When you trust your care or the care of an elderly loved one to a nursing facility, you need to know that you or your loved one will be protected. As part of the 1987 Nursing Home Reform Law, residents in Medicare or Medicaid-certified nursing homes are guaranteed certain residents’ rights. These rights protect residents’ quality of life under federal and state law. We have outlined a few of the rights nursing home residents are entitled to under the 1987 Nursing Home Reform Law.
Right to Dignity and Respect
Residents should always be treated with consideration and dignity. They have the right to self-determination and are able to choose their own schedules, what activities they participate in and what meals they receive.
Right to Make Complaints
Residents have the right to file an official complaint about nursing home staff or any person without fearing punishment. The nursing home should address and correct the issue promptly.
Right to Proper Medical Care
Rights in this category include being informed of medical conditions and healthcare, choosing doctors, making independent medical decisions and having access to health records and reports. Residents also have the right to develop care plans, create advance care directives, manage their own money or assign someone to, and express any complaints or grievances they have about their healthcare.
Right to Protection Against Unfair Transfer or Discharge
Residents also have the right to remain in a nursing facility unless any of the following are true:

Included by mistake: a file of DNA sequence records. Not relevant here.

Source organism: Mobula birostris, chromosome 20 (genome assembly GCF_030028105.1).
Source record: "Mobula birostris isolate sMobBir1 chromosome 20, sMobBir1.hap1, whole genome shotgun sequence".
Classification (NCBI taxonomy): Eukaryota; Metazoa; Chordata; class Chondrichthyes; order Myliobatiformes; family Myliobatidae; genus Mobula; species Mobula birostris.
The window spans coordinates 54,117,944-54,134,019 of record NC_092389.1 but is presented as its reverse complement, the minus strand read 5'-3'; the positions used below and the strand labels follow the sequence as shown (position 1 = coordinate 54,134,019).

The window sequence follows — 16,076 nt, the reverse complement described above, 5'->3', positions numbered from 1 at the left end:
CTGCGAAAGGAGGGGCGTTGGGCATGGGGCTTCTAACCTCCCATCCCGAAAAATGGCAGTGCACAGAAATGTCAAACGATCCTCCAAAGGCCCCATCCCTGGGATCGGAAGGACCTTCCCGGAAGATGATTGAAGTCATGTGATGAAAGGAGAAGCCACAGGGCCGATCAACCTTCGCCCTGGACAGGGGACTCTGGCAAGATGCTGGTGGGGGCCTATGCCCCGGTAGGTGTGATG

• The resident has failed to pay.
• The resident no longer needs nursing home care.
• The resident’s needs cannot be met in a nursing home.
• The resident’s presence in the nursing home endangers others’ safety.
• The resident’s presence in the nursing home endangers others’ health.
• The nursing home is going out of business.
During a transfer or discharge, residents have these rights:
• The right to appeal a transfer or discharge.
• A resident cannot be forced to leave if he or she is waiting to get Medicaid.
• A thirty-day written notice of the discharge or transfer must be given to residents, except in emergencies.
• The nursing home must provide a safe transfer or discharge and give the resident and his/her family proper notice of bed-hold and readmission requirements.
Right to Receive and Refuse Visitors
Whether a visitor is a resident’s family member, friend, healthcare or legal professional, residents have the right to receive visitors and to also refuse visitors.
Right to Privacy and Confidentiality
Residents are entitled to privacy in their visits, phone calls, email and mail, and are entitled to keep and protect personal belongings. Residents also have the right to confidentiality for their medical, financial and personal affairs. Moving to a nursing home can be difficult, especially when a person was previously living alone and is not accustomed to sharing information or living space. Privacy is an important right that gives residents control over their personal matters and possessions.
Right to be Free from Abuse and Neglect
Residents have the right to be protected against verbal, physical, sexual, mental, financial and emotional abuse. Abuse is a growing problem within nursing facilities and many cases go undocumented. If you suspect that someone you love has been a victim of abuse, it is vital that it is reported. For immediate help call 911. To report abuse, visit the National Center on Elder Abuse website or call 1-800-490-8505 for any reports of abuse in Pennsylvania.
The list above includes only a few of the rights you are entitled to as the resident of a Medicare or Medicaid-certified nursing facility. If you have questions or concerns about residents’ rights, abuse in nursing facilities or need guidance in determining a nursing facility’s quality, please contact Newman Elder Law for assistance.